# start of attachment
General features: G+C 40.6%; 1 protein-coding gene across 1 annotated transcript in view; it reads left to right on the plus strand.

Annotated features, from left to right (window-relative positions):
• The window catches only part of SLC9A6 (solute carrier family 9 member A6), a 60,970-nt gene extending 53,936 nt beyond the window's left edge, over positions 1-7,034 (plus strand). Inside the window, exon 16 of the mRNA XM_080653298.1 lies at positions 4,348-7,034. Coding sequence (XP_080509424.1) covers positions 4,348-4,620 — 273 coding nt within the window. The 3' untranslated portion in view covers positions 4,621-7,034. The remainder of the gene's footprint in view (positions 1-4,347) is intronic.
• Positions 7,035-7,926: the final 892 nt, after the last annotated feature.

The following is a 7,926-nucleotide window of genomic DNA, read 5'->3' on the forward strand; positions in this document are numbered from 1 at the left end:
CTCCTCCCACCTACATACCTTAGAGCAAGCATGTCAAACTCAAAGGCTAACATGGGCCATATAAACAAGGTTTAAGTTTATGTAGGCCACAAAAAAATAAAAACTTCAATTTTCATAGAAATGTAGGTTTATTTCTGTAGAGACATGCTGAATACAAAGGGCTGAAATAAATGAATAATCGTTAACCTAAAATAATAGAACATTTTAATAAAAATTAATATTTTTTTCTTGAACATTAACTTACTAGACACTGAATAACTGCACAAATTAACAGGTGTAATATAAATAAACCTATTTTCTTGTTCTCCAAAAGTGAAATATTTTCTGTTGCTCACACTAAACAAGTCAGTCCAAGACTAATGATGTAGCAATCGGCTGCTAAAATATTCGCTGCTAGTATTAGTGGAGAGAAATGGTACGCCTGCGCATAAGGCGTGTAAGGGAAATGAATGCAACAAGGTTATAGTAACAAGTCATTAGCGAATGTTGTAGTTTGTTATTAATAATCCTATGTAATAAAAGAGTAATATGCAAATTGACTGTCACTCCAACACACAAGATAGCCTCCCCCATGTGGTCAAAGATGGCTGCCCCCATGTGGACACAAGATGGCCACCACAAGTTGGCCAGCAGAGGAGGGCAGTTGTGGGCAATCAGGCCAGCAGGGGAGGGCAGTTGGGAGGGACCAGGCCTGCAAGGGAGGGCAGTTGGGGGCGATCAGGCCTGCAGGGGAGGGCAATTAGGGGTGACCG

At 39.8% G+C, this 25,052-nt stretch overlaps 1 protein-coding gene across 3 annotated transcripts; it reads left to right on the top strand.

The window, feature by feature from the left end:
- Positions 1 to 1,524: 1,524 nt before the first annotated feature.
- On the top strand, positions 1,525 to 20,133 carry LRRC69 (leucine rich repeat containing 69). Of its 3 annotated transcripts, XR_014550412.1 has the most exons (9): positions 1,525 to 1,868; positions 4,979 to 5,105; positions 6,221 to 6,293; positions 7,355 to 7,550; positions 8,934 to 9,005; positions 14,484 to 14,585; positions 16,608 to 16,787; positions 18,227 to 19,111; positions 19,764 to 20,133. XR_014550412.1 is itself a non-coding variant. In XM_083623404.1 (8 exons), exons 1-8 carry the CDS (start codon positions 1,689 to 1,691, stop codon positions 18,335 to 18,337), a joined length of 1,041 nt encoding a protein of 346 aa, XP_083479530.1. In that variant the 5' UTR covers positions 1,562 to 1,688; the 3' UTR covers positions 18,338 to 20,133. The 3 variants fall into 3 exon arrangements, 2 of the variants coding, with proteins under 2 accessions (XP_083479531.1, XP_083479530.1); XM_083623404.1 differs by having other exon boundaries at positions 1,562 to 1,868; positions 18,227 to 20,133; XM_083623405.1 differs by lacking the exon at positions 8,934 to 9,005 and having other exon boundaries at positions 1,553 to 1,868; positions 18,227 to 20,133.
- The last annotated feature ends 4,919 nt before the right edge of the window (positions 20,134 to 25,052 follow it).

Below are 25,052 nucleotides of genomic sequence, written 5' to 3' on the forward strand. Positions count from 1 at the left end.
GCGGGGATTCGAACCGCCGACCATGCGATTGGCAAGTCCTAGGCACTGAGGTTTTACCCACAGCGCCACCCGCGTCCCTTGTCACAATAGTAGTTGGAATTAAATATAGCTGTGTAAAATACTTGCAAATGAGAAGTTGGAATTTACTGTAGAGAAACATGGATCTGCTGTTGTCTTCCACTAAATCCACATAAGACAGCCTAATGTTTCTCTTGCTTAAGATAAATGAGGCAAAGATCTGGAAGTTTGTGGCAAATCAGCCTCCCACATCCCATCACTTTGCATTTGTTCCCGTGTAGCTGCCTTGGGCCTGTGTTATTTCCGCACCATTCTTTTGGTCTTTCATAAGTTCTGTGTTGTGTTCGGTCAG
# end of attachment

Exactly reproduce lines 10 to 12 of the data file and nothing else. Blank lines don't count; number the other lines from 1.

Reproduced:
- On the top strand, positions 1,525 to 20,133 carry LRRC69 (leucine rich repeat containing 69). Of its 3 annotated transcripts, XR_014550412.1 has the most exons (9): positions 1,525 to 1,868; positions 4,979 to 5,105; positions 6,221 to 6,293; positions 7,355 to 7,550; positions 8,934 to 9,005; positions 14,484 to 14,585; positions 16,608 to 16,787; positions 18,227 to 19,111; positions 19,764 to 20,133. XR_014550412.1 is itself a non-coding variant. In XM_083623404.1 (8 exons), exons 1-8 carry the CDS (start codon positions 1,689 to 1,691, stop codon positions 18,335 to 18,337), a joined length of 1,041 nt encoding a protein of 346 aa, XP_083479530.1. In that variant the 5' UTR covers positions 1,562 to 1,688; the 3' UTR covers positions 18,338 to 20,133. The 3 variants fall into 3 exon arrangements, 2 of the variants coding, with proteins under 2 accessions (XP_083479531.1, XP_083479530.1); XM_083623404.1 differs by having other exon boundaries at positions 1,562 to 1,868; positions 18,227 to 20,133; XM_083623405.1 differs by lacking the exon at positions 8,934 to 9,005 and having other exon boundaries at positions 1,553 to 1,868; positions 18,227 to 20,133.
- The last annotated feature ends 4,919 nt before the right edge of the window (positions 20,134 to 25,052 follow it).

Below are 25,052 nucleotides of genomic sequence, written 5' to 3' on the forward strand. Positions count from 1 at the left end.